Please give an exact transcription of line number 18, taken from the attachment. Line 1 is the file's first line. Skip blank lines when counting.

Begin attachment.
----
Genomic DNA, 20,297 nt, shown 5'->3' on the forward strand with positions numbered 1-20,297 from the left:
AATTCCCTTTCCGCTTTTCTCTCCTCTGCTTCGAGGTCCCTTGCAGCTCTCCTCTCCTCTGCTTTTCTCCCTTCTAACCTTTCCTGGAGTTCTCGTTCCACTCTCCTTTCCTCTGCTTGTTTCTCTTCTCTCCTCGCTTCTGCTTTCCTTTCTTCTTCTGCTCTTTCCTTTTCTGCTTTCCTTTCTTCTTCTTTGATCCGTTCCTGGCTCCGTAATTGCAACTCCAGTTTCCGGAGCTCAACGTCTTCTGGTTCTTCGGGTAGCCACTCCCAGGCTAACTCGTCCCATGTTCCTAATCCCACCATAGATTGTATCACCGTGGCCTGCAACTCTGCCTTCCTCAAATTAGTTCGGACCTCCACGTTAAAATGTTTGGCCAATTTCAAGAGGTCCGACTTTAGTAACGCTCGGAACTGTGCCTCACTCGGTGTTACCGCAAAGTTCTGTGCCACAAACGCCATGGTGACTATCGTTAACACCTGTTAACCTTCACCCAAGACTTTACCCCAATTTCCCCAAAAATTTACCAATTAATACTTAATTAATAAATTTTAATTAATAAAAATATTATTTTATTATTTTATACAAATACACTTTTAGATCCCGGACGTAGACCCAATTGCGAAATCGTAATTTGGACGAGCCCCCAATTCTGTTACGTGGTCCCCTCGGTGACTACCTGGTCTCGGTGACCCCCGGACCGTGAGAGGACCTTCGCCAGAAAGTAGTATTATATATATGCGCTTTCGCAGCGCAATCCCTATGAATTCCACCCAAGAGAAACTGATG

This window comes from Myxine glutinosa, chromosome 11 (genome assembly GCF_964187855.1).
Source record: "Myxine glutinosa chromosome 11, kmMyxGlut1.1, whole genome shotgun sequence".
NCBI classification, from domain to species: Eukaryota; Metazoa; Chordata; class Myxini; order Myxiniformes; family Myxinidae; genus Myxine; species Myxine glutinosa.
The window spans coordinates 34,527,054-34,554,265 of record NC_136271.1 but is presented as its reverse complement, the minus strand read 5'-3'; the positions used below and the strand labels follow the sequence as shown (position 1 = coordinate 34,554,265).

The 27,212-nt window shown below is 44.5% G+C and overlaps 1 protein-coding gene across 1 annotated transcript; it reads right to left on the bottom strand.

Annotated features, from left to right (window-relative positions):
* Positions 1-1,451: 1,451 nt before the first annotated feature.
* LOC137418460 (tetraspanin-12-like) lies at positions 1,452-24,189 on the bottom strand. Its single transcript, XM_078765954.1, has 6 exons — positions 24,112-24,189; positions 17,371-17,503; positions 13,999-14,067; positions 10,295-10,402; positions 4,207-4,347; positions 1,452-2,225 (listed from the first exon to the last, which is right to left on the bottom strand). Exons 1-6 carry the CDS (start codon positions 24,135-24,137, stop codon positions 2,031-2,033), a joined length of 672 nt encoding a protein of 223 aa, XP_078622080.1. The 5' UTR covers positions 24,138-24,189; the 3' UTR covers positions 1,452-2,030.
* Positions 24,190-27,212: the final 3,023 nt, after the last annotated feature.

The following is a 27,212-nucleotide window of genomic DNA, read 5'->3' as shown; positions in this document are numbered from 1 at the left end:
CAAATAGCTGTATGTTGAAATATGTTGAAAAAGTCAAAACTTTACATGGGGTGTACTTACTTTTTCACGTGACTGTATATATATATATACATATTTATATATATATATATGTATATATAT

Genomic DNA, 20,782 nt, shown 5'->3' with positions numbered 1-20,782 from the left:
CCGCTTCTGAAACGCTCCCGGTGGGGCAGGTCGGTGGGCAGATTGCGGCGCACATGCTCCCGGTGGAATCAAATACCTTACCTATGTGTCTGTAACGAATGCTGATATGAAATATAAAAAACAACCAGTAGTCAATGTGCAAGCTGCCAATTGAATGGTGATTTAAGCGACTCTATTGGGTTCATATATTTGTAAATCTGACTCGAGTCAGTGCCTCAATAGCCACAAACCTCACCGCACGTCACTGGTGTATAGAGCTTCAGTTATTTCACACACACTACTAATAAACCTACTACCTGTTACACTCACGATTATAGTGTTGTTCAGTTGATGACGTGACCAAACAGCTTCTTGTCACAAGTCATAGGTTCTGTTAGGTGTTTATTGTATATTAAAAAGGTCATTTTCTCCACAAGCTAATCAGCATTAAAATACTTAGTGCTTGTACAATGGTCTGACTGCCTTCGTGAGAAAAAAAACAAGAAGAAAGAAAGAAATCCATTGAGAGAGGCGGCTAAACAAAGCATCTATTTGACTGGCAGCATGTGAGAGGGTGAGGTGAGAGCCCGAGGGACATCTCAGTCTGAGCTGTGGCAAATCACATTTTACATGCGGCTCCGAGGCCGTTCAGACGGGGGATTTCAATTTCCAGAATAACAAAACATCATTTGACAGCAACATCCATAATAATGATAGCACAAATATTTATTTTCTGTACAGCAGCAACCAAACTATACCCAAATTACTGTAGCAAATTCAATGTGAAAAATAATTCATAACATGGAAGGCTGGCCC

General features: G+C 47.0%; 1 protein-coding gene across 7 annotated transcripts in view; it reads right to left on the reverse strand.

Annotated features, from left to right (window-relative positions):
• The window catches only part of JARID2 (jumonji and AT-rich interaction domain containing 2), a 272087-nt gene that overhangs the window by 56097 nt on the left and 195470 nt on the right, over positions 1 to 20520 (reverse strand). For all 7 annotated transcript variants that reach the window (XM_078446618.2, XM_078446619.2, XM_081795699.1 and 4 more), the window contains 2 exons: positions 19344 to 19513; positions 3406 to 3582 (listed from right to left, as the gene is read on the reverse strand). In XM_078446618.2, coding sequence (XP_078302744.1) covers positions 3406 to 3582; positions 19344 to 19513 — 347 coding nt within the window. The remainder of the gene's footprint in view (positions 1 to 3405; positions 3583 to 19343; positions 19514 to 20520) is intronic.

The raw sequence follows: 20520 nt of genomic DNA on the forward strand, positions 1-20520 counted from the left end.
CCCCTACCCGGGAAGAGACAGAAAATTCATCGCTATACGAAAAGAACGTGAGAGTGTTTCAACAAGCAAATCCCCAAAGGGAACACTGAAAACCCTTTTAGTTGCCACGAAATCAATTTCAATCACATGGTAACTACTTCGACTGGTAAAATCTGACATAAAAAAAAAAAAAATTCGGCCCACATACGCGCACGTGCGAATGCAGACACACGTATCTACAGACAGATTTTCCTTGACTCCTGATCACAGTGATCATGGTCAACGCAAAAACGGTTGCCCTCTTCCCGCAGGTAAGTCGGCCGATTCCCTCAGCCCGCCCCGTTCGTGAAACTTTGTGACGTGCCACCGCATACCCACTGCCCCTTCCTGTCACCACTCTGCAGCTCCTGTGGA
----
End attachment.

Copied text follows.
• The window catches only part of JARID2 (jumonji and AT-rich interaction domain containing 2), a 272087-nt gene that overhangs the window by 56097 nt on the left and 195470 nt on the right, over positions 1 to 20520 (reverse strand). For all 7 annotated transcript variants that reach the window (XM_078446618.2, XM_078446619.2, XM_081795699.1 and 4 more), the window contains 2 exons: positions 19344 to 19513; positions 3406 to 3582 (listed from right to left, as the gene is read on the reverse strand). In XM_078446618.2, coding sequence (XP_078302744.1) covers positions 3406 to 3582; positions 19344 to 19513 — 347 coding nt within the window. The remainder of the gene's footprint in view (positions 1 to 3405; positions 3583 to 19343; positions 19514 to 20520) is intronic.